When the Game Stands Tall stars Jim Caviezel as Coach Bob Ladouceur who led the De La Salle High School varsity Football team to a 151 record-setting winning streak and what happens as the streak effects his life and those of his family and players. See here’s the thing; most people, me included, are pretty easy to please with a sports movie. Especially a HIGH SCHOOL FOOTBALL MOVIE! This is America and we love football. Here we have a movie with Caviezel portraying this almost perfect coach in terms of his moral standing and reasoning for coaching these kids. These kids are perfect at least the ones in the beginning of the movie. The seniors that are leaving are great, demigod-like athletes with wholesome attitudes like they all came from Smallville, Kansas. After the first 15 minutes or so just about every bad thing that can happen to the team happens, just as they are beginning to be led by a new group of flawed senior athletes. It’s all serious; old players die, some players lose all their family, and some experience major incapacitating injuries.
It begins to feel like a little too much as major sad events are piled on and a Christian-themed message is forced into the story. They all feel out of place and like the movie doesn’t know what it wants to be. Does it want to be a sports movie or a spiritually uplifting movie? I don’t know if the film makers know themselves. The movie is also totally too long and poorly paced throughout. The movie would’ve been a lot better if they would’ve just focused on the team’s fall from grace and the need for the team to rally together in time for a major game against the country’s best team. What happens is that the story’s true climax happens in the middle of the film.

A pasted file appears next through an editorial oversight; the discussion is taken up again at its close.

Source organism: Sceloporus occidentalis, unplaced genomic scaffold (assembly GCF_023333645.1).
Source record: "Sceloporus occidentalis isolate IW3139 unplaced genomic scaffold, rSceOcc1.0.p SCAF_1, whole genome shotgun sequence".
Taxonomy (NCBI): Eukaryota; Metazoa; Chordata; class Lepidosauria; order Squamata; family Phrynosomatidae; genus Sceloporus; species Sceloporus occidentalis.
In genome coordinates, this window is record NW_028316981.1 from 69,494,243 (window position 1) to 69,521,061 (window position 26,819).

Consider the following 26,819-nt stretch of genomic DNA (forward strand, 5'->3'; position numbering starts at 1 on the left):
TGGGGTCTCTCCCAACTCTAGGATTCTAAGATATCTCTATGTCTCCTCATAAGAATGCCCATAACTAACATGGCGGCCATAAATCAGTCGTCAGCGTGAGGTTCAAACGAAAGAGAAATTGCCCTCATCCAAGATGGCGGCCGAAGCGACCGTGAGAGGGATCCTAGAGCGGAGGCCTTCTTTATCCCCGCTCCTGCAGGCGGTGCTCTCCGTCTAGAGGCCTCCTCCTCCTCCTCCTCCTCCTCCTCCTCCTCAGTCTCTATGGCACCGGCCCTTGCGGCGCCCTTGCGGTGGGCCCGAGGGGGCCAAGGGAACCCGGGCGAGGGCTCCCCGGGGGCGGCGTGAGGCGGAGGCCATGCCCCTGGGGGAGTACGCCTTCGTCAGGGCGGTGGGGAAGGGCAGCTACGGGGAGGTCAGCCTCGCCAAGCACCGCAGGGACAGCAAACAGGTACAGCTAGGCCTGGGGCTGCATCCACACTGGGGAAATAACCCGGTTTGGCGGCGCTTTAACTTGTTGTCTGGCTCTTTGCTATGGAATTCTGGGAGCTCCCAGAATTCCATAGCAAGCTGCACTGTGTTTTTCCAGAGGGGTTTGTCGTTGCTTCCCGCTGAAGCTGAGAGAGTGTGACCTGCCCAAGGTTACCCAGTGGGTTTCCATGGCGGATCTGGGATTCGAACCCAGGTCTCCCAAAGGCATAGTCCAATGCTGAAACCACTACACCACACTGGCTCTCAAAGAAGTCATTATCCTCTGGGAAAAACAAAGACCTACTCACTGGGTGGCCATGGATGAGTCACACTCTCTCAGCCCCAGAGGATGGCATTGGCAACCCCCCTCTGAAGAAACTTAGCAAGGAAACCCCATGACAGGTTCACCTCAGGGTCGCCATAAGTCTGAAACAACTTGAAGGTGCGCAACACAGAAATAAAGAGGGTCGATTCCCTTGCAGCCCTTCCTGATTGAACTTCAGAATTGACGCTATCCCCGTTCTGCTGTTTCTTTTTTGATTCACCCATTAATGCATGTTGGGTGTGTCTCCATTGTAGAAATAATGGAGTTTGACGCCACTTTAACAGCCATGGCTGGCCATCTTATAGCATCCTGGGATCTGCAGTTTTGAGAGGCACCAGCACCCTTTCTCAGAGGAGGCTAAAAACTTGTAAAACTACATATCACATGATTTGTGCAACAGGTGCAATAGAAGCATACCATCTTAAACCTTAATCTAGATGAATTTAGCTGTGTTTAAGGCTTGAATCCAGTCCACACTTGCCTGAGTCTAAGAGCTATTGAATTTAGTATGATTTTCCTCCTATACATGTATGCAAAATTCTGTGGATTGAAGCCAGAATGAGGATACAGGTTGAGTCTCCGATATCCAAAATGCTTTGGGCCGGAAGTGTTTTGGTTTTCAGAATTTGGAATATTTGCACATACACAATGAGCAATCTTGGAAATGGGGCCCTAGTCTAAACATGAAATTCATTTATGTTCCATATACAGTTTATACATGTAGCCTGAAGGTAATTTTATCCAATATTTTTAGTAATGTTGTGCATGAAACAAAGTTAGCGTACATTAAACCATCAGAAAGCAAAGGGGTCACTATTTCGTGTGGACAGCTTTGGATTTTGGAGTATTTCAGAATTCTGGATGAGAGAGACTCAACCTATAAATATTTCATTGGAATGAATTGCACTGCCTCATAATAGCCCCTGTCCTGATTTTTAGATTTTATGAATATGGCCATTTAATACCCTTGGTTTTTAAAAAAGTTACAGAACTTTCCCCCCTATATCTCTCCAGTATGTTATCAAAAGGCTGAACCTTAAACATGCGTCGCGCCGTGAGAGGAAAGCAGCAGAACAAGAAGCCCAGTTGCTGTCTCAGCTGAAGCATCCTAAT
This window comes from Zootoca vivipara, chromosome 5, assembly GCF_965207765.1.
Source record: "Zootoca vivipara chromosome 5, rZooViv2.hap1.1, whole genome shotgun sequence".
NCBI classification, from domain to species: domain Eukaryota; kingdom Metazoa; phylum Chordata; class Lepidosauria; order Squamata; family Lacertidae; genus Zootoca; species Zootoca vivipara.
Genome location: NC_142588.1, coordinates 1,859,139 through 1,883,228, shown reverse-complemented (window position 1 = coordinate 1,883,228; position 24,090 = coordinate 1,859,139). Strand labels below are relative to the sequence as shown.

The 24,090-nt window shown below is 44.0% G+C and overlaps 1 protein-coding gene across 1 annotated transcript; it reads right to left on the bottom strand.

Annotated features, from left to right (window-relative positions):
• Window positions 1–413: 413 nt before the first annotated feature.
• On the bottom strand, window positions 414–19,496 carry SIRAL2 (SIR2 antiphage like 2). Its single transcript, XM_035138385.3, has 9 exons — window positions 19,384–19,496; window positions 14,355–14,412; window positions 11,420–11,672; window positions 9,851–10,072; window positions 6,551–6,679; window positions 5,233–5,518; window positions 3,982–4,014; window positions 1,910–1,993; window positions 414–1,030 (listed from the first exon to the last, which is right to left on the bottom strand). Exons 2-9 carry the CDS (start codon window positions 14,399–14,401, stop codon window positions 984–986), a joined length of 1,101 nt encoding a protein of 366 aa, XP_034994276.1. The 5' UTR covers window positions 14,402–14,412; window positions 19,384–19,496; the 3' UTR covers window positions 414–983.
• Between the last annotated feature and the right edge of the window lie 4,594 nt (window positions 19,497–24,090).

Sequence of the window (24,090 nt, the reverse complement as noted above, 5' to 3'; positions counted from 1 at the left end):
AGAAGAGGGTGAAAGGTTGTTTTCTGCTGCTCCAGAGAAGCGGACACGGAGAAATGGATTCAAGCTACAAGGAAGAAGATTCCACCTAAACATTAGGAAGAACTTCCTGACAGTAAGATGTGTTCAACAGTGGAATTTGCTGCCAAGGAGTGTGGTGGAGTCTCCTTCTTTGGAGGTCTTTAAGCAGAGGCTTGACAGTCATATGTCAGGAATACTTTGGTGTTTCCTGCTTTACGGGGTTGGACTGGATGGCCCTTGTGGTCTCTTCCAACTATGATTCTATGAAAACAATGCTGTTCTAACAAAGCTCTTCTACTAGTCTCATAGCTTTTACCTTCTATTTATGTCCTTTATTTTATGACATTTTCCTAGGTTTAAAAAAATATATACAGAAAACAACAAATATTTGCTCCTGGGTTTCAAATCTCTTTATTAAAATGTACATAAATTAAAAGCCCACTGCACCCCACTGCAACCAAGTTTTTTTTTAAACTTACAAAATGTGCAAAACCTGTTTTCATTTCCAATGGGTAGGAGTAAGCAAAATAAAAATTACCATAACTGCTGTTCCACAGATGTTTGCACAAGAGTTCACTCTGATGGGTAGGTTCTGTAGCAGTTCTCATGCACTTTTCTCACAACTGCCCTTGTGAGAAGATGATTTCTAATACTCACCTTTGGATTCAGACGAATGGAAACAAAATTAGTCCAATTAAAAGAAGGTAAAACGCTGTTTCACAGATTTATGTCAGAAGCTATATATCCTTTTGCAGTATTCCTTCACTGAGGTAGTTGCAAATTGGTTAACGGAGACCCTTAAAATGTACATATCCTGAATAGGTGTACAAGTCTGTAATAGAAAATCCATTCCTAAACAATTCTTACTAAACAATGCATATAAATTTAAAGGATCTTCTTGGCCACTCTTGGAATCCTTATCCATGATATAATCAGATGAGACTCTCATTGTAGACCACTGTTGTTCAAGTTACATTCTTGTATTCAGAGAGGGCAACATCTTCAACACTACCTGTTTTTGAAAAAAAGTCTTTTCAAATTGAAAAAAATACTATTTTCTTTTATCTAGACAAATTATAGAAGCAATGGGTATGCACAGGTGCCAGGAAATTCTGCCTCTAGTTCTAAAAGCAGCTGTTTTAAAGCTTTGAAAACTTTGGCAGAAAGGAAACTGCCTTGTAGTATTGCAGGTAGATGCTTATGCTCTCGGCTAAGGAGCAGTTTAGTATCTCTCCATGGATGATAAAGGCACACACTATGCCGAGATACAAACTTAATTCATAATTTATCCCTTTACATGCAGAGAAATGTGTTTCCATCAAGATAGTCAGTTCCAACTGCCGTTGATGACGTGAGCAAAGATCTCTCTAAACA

There are a lot of well-filmed football scenes throughout the movie along with some decent performances. What they are performing doesn’t always make a lot of sense, but what is worse is the team’s triumph doesn’t feel earned at all. It’s a movie where you watch a great high school football program that won 151 times lose a game and then goes right back to winning. It’s not like watching the underdogs come up and reach the championship or something like We Are Marshall where something completely terrible happens and the whole community comes together to support the players on the field. It’s just like watching Johnny Manziel not get picked first in the draft. Like am I supposed to feel sad? Really?
In the end I’m just surprised that a sports movie could be this lackluster in every way imaginable. Somewhere it’s like a whole lot of people really liked this true story and tried really hard to make a movie out of it. The saddest part is that to me they totally failed at doing it and I think the real people in this story deserve way better.